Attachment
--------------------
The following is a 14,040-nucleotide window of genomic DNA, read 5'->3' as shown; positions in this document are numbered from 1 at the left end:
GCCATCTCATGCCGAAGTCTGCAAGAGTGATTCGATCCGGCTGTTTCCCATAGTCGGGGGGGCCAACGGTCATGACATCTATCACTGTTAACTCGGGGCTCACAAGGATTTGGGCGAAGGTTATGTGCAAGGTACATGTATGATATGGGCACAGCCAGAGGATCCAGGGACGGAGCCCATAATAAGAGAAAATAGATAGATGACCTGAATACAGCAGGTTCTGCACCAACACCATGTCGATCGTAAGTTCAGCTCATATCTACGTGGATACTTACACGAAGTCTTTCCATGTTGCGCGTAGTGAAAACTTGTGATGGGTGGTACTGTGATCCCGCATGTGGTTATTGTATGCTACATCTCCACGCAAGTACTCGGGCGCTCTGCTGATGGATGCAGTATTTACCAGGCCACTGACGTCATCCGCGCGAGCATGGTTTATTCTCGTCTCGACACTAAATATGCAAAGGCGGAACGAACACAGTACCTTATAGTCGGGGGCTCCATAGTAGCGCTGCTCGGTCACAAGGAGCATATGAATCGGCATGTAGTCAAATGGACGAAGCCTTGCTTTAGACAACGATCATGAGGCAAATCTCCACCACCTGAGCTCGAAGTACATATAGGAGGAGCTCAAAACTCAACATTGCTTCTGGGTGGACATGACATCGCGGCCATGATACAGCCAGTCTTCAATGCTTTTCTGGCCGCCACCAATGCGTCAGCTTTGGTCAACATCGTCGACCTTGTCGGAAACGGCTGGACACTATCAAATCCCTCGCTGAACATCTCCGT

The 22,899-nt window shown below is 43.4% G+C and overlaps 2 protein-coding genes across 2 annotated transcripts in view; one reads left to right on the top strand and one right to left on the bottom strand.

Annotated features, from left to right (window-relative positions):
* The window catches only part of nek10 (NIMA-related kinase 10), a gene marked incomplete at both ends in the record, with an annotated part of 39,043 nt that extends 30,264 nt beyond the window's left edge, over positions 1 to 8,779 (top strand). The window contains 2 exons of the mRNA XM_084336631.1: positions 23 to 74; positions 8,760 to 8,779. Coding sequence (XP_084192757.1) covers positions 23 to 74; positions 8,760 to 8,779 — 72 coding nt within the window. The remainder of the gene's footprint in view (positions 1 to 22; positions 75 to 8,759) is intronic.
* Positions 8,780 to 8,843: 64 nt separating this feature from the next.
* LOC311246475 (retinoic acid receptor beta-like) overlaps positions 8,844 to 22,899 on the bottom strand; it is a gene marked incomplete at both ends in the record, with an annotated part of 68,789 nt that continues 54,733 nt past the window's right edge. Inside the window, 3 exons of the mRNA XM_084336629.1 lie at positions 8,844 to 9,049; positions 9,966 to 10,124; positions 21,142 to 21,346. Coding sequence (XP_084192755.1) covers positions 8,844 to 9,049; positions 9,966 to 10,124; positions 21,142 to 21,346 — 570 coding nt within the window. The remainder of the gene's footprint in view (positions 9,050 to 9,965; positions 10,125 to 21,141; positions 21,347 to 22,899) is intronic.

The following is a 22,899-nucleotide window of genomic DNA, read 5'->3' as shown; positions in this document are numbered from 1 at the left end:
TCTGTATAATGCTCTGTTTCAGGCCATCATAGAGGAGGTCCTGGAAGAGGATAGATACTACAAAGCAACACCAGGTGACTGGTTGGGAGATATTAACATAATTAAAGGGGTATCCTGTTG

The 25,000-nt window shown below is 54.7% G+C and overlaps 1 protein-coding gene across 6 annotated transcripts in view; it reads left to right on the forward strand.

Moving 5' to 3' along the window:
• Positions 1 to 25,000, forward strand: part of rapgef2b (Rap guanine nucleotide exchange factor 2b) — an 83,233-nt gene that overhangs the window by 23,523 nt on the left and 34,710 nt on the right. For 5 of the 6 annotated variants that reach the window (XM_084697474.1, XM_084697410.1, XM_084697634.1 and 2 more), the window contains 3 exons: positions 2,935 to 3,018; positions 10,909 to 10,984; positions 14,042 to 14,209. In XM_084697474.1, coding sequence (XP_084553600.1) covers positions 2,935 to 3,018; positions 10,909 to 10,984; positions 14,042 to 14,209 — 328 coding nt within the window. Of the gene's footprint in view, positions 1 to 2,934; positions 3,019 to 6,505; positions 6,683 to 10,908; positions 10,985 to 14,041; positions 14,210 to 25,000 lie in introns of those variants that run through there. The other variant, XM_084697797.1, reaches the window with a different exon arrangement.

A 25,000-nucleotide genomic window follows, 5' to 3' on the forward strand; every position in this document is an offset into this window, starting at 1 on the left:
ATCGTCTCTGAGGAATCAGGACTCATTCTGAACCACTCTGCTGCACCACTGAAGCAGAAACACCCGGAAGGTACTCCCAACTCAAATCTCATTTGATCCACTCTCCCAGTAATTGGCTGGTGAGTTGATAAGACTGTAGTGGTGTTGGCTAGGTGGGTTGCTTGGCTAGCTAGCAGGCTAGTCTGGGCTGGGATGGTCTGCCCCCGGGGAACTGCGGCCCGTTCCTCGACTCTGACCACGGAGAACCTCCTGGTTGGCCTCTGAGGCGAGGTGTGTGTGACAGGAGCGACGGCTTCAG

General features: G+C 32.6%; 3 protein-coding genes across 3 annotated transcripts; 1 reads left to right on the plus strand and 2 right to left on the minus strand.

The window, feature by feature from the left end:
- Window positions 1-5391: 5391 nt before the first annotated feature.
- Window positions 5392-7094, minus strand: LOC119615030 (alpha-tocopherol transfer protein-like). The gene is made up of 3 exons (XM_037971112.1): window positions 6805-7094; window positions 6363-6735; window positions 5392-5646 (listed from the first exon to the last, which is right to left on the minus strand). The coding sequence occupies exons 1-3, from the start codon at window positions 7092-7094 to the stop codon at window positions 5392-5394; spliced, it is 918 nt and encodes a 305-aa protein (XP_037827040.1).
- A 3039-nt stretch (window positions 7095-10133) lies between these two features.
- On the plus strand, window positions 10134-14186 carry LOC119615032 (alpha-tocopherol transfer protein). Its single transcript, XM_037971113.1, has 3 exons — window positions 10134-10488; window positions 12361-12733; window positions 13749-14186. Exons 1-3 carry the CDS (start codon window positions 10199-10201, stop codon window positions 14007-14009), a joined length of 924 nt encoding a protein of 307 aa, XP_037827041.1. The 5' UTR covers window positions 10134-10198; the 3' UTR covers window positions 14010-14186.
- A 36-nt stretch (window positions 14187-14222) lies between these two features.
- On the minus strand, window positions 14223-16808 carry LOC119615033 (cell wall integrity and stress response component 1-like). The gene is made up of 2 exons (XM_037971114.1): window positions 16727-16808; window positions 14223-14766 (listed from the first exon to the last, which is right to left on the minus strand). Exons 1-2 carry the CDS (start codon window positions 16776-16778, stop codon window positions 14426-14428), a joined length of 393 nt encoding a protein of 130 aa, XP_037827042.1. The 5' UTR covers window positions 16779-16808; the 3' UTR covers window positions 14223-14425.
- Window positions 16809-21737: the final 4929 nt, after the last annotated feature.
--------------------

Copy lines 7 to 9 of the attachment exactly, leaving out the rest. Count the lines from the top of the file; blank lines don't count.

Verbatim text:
* LOC311246475 (retinoic acid receptor beta-like) overlaps positions 8,844 to 22,899 on the bottom strand; it is a gene marked incomplete at both ends in the record, with an annotated part of 68,789 nt that continues 54,733 nt past the window's right edge. Inside the window, 3 exons of the mRNA XM_084336629.1 lie at positions 8,844 to 9,049; positions 9,966 to 10,124; positions 21,142 to 21,346. Coding sequence (XP_084192755.1) covers positions 8,844 to 9,049; positions 9,966 to 10,124; positions 21,142 to 21,346 — 570 coding nt within the window. The remainder of the gene's footprint in view (positions 9,050 to 9,965; positions 10,125 to 21,141; positions 21,347 to 22,899) is intronic.

The following is a 22,899-nucleotide window of genomic DNA, read 5'->3' as shown; positions in this document are numbered from 1 at the left end:
TCTGTATAATGCTCTGTTTCAGGCCATCATAGAGGAGGTCCTGGAAGAGGATAGATACTACAAAGCAACACCAGGTGACTGGTTGGGAGATATTAACATAATTAAAGGGGTATCCTGTTG